5 million Americans are staying home from work as Omicron threatens to set back the economic recovery

Omicron covid-19 test airport
A man takes a COVID-19 test at Sydney International Airport on November 28, 2021. James D. Morgan/Getty Images
  • Millions of Americans were likely in isolation last week with Omicron cases surging nationwide.
  • Capital Economics projected that two percent of the workforce called out sick last week.
  • The White House may push for a stimulus plan to help small businesses ride out the Omicron wave.

An estimated five million Americans stayed home at work as Omicron infections surged across the nation, raising a fresh threat to the economic recovery.

The projection from Andrew Hunter, senior economist at Capital Economics, underscores the rising caseload stemming from the highly-transmissible, but less lethal, Omicron variant. It’s resulted in a flurry of flight cancellations in recent weeks and stop-start closures of hospitality venues because of staff getting infected.

That amounts to over two percent of the US workforce in quarantine, per the Capital Economics estimate.

The US added a paltry 199,000 jobs in December, according to a new jobs report released Friday. Due to when the data was recorded, it didn’t account for the sharp jump in Omicron cases, Insider’s Ben Winck reported.

Even without the full impact of the Omicron wave in the data, Friday’s jobs report showed a large uptick in the number of Americans reporting missing work because of illness:


As seen in the above chart, the number of Americans who were employed but not working because of an illness rose to nearly 1.7 million people, or an increase of 11% in a single month in December. 

The Omicron wave has raised some alarm in Congress. A bipartisan group of lawmakers are discussing another stimulus package focused on providing aid to restaurants and other small businesses that could total tens of billions of dollars.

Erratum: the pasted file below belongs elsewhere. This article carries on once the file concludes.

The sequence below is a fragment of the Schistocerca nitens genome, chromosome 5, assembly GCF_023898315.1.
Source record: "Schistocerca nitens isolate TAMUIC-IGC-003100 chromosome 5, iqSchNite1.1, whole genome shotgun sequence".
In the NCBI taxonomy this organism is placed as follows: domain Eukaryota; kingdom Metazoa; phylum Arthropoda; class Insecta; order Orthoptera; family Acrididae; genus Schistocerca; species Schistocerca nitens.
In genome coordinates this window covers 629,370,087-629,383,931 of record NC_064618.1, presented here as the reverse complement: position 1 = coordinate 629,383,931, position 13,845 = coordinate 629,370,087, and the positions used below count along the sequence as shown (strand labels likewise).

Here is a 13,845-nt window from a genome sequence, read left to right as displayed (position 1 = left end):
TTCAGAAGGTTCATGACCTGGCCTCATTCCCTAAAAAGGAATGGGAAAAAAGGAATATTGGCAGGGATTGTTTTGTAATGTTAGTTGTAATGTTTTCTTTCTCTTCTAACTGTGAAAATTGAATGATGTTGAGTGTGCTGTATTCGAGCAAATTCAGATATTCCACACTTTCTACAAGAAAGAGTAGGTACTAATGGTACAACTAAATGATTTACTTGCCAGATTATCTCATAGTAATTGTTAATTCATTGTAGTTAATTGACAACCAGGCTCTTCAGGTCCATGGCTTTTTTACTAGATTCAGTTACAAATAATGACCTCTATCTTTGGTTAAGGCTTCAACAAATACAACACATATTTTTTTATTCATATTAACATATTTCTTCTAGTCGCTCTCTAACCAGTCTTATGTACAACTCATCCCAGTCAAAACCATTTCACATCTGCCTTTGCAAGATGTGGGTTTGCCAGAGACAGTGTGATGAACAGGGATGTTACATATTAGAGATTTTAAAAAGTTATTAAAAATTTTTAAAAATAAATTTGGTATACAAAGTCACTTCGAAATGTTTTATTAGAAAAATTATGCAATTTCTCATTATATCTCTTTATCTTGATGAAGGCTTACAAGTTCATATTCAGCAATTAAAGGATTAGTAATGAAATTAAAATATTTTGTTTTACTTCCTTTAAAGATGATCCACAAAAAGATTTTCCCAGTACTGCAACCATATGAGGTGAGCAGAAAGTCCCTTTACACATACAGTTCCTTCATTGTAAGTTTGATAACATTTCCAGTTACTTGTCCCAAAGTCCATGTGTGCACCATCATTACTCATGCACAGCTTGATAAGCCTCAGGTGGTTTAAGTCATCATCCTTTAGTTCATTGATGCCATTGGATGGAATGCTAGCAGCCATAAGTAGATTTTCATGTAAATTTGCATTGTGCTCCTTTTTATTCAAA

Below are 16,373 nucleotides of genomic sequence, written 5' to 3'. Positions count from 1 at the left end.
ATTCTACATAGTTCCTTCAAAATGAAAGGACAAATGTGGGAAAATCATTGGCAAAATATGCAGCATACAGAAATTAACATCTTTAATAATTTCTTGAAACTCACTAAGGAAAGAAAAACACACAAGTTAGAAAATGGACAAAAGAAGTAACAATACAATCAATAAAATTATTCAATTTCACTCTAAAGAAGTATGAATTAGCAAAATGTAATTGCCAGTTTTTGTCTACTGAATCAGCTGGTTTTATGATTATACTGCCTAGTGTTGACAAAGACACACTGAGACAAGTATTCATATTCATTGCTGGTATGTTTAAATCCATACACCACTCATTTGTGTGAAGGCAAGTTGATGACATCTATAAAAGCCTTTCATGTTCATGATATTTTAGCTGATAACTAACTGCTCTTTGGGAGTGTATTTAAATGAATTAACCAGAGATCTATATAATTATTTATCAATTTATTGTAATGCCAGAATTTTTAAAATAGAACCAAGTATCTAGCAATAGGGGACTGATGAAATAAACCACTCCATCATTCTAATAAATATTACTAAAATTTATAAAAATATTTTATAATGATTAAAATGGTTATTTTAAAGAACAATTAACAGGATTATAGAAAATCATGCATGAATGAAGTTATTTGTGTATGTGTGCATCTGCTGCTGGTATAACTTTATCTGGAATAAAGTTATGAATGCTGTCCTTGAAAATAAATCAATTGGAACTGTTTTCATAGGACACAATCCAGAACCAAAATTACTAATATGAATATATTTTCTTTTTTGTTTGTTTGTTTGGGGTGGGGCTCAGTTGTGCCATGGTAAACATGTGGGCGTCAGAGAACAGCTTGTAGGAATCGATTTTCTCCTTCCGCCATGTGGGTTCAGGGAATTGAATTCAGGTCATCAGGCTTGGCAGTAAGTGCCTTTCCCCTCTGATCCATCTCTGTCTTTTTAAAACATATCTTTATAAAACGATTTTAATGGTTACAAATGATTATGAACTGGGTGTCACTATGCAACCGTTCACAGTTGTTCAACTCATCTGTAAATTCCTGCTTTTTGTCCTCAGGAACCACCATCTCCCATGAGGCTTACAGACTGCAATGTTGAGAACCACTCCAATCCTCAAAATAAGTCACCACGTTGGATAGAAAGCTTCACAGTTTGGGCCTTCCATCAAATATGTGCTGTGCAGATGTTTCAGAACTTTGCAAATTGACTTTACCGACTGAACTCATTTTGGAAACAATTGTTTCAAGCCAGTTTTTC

"I think the need is very significant," Sen. Ron Wyden, chair of the Senate Finance Committee, told Insider last week. "There are a lot of people who tell us that they're going to be falling between the cracks  — that there was a big, big problem before the new variant — and it's gotten greater in the last few weeks."

Meanwhile, the White House said Friday that it's monitoring Omicron's effects on the economy and hasn't decided whether to press for another round of federal aid. Republicans are hammering the Biden administration for failing to keep inflation in check with prices rising across the board, particularly for groceries and gas.

Democrats and left-leaning economists argue those price increases are largely due to pandemic-related supply-chain disruptions paired with millions of workers quitting what are often poorly-paid jobs, and that inflation should subside this year as markets return to normal.

On Friday, President Joe Biden started stepping up his attacks on Republicans for blocking swaths of his agenda, including on its signature $2 trillion Build Back Better economic package and voting rights.